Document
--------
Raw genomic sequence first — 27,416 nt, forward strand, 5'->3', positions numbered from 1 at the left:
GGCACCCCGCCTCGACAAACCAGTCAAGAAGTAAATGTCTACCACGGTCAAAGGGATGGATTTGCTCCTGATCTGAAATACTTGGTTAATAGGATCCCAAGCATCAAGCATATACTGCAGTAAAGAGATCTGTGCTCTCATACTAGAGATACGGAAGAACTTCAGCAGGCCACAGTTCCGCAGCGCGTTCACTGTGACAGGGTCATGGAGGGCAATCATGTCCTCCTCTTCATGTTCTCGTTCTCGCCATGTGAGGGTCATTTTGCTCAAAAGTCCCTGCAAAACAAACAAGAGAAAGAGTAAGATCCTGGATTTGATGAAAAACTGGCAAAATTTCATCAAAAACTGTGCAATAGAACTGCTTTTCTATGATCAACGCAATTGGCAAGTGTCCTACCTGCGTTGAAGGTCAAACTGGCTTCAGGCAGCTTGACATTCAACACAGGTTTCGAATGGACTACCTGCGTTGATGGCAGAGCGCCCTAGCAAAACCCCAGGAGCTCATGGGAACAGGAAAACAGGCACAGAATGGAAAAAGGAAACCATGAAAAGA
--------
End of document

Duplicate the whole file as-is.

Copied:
Raw genomic sequence first — 27,416 nt, forward strand, 5'->3', positions numbered from 1 at the left:
GGCACCCCGCCTCGACAAACCAGTCAAGAAGTAAATGTCTACCACGGTCAAAGGGATGGATTTGCTCCTGATCTGAAATACTTGGTTAATAGGATCCCAAGCATCAAGCATATACTGCAGTAAAGAGATCTGTGCTCTCATACTAGAGATACGGAAGAACTTCAGCAGGCCACAGTTCCGCAGCGCGTTCACTGTGACAGGGTCATGGAGGGCAATCATGTCCTCCTCTTCATGTTCTCGTTCTCGCCATGTGAGGGTCATTTTGCTCAAAAGTCCCTGCAAAACAAACAAGAGAAAGAGTAAGATCCTGGATTTGATGAAAAACTGGCAAAATTTCATCAAAAACTGTGCAATAGAACTGCTTTTCTATGATCAACGCAATTGGCAAGTGTCCTACCTGCGTTGAAGGTCAAACTGGCTTCAGGCAGCTTGACATTCAACACAGGTTTCGAATGGACTACCTGCGTTGATGGCAGAGCGCCCTAGCAAAACCCCAGGAGCTCATGGGAACAGGAAAACAGGCACAGAATGGAAAAAGGAAACCATGAAAAGA